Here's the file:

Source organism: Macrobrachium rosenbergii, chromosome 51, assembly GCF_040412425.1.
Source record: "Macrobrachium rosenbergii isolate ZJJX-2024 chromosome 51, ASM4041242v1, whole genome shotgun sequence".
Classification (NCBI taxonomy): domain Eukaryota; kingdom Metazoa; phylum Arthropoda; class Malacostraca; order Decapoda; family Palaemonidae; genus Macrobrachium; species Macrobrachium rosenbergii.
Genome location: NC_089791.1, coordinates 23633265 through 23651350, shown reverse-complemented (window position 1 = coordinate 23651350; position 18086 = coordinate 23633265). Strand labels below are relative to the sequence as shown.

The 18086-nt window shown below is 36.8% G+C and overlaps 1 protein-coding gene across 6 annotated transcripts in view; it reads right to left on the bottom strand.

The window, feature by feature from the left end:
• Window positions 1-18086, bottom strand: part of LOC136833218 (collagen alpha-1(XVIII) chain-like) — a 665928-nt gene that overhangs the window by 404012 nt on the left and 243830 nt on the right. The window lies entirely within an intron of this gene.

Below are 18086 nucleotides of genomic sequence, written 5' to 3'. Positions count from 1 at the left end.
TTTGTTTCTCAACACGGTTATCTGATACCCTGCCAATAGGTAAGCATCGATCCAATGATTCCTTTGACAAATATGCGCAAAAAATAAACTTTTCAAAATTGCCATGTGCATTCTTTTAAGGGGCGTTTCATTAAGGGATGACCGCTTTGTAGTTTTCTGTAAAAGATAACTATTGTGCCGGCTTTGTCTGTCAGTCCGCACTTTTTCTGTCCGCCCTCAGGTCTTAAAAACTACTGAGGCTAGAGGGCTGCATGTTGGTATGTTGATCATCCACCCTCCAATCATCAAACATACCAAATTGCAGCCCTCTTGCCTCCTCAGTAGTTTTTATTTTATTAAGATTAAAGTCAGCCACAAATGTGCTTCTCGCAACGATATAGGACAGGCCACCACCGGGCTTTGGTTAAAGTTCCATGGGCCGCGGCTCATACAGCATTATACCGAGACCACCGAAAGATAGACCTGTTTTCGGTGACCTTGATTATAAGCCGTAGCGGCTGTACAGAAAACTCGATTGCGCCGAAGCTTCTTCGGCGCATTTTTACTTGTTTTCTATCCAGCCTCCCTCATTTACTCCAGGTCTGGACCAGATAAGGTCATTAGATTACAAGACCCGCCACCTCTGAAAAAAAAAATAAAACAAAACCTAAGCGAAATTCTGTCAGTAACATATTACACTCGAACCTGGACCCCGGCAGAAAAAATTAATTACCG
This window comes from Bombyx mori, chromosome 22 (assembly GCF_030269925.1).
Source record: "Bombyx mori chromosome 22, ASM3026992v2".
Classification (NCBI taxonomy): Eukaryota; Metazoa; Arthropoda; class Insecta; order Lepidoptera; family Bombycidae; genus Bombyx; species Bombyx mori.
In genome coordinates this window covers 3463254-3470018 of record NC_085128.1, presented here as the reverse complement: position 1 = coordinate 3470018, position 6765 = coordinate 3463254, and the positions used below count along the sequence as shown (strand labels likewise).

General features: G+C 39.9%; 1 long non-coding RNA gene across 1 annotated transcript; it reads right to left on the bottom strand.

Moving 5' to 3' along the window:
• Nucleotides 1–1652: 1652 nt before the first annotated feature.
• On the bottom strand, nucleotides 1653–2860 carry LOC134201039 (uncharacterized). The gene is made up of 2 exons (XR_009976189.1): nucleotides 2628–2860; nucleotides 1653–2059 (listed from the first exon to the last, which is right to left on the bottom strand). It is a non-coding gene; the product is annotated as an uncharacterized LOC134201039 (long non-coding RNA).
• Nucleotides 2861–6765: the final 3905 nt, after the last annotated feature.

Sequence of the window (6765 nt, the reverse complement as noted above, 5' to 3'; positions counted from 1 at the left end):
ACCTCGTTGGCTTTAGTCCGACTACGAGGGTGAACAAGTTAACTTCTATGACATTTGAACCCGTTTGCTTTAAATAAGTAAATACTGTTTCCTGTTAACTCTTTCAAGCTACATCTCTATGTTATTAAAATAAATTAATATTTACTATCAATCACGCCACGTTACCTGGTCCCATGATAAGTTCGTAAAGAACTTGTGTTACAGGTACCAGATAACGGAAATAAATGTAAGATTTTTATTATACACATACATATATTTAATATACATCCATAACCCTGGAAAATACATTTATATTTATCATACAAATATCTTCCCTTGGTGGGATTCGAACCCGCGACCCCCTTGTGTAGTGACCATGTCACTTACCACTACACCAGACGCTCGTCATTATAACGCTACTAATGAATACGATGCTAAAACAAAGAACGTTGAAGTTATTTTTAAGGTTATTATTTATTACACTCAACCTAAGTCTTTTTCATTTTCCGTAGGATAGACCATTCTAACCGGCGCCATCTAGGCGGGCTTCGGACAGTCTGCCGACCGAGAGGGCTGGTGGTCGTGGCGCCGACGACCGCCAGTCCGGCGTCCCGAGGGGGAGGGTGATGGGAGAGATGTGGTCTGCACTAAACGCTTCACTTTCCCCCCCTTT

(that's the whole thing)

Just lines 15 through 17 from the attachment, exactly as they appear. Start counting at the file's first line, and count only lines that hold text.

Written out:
Moving 5' to 3' along the window:
• Nucleotides 1–1652: 1652 nt before the first annotated feature.
• On the bottom strand, nucleotides 1653–2860 carry LOC134201039 (uncharacterized). The gene is made up of 2 exons (XR_009976189.1): nucleotides 2628–2860; nucleotides 1653–2059 (listed from the first exon to the last, which is right to left on the bottom strand). It is a non-coding gene; the product is annotated as an uncharacterized LOC134201039 (long non-coding RNA).